Number one, I recently wrote a piece about marriage being hard for me and that was tough on him. Even though I tried to make it about me and the things about being married that I struggle with, he is the only other one in this marriage so it can be hard to separate what's me and what's him. As I keep going with the story of September I will share more about marriage and what I've learned about it and myself. . .but we're not there yet.

Number two, my last entry The Boring Days mentioned my being pissed at my husband for not staying home and helping me more. That's new for me to even say that kind of thing to him (which I did, a few weeks before I wrote about it) let alone for me to write it on the internet for people to read. It felt a little scary, a little like a betrayal. But to quote my favorite writer:

“You own everything that happened to you. Tell your stories. If people wanted you to write warmly about them, they should have behaved better.”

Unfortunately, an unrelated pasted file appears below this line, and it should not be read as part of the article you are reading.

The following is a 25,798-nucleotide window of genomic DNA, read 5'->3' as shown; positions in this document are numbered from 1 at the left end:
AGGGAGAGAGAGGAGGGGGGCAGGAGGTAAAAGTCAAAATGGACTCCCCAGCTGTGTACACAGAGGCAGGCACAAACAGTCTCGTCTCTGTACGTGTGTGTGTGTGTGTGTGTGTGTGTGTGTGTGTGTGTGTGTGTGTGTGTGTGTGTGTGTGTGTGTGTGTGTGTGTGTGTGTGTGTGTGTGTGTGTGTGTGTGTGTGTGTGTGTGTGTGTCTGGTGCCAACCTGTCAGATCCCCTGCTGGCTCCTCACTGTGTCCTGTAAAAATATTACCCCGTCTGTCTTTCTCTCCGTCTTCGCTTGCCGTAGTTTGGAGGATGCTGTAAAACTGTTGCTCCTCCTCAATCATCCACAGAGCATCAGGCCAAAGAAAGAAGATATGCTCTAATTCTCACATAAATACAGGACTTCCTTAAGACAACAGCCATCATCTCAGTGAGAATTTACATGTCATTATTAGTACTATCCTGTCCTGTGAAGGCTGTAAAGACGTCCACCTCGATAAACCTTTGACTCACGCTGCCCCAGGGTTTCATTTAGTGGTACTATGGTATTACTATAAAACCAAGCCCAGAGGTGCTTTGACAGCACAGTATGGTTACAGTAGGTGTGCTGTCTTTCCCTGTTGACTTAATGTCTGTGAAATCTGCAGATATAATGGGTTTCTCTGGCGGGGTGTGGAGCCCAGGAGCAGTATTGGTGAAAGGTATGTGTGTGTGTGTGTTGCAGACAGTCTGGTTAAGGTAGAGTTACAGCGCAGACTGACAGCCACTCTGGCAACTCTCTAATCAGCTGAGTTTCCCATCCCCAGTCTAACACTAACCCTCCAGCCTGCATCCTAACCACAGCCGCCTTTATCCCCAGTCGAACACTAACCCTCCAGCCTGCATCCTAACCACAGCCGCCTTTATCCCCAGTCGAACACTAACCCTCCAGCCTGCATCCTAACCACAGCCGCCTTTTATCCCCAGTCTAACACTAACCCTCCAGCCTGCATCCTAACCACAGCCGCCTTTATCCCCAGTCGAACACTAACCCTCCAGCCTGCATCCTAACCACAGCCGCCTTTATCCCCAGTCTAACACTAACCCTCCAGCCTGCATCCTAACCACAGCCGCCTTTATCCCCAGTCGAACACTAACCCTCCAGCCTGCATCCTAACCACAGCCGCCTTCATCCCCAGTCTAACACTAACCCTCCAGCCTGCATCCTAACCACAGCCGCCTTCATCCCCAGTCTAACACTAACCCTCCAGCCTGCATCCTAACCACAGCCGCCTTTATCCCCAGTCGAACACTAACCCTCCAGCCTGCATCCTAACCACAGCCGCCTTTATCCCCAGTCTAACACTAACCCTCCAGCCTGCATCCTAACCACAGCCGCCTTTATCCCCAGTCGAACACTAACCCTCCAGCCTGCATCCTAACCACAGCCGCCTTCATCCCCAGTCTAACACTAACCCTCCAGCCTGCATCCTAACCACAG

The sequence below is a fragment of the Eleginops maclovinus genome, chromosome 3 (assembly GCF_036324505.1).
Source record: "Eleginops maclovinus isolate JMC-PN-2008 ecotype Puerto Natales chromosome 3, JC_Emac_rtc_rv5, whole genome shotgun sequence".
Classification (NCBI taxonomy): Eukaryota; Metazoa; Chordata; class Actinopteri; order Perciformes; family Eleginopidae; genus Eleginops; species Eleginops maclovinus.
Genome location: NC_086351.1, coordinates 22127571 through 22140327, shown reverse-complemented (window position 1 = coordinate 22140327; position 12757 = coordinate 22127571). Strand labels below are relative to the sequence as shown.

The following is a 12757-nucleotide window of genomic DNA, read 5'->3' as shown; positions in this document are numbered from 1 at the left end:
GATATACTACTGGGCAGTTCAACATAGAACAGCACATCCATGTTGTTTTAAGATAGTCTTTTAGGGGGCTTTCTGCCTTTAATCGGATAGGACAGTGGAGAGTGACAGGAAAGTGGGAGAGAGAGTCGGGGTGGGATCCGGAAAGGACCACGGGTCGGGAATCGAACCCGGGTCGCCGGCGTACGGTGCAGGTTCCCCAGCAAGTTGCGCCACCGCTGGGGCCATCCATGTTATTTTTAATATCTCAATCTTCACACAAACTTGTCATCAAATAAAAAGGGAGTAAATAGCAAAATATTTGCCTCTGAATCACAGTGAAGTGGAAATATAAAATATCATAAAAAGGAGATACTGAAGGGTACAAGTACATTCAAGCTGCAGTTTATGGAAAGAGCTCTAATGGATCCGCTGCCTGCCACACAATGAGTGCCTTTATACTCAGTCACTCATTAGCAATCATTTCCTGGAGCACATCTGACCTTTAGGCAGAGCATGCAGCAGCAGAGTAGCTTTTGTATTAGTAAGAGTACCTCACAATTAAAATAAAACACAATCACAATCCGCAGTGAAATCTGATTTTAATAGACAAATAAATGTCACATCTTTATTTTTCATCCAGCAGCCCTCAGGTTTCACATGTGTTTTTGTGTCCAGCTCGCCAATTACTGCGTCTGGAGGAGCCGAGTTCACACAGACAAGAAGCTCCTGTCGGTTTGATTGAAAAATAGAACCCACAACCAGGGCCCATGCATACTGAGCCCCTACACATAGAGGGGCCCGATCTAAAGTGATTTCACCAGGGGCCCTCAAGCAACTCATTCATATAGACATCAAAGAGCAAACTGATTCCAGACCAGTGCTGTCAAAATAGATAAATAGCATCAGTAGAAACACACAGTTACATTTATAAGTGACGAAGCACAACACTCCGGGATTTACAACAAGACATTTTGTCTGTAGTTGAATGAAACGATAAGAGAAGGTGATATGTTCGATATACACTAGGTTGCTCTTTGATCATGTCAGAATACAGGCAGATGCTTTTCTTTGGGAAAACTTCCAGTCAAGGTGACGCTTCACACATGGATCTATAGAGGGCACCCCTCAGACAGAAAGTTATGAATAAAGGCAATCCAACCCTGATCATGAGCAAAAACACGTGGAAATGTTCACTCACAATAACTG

― Anne LamottBird by Bird: Some Instructions on Writing and Life

I'm trying to own my stories, including the part that acknowledges that I can't expect people, even my husband, to read my mind. If I needed him to stay home, I could have asked. A real ask, not a whispery, half-hearted suggestion. Point being, I'm not taking all the blame myself nor am I placing it all on him. But he didn't choose for me to write about my life (which is also in many ways our life) on the internet and I want to acknowledge that it won't always be comfortable. And it will never be the whole story.

I wanted you, and him, to have more of the story.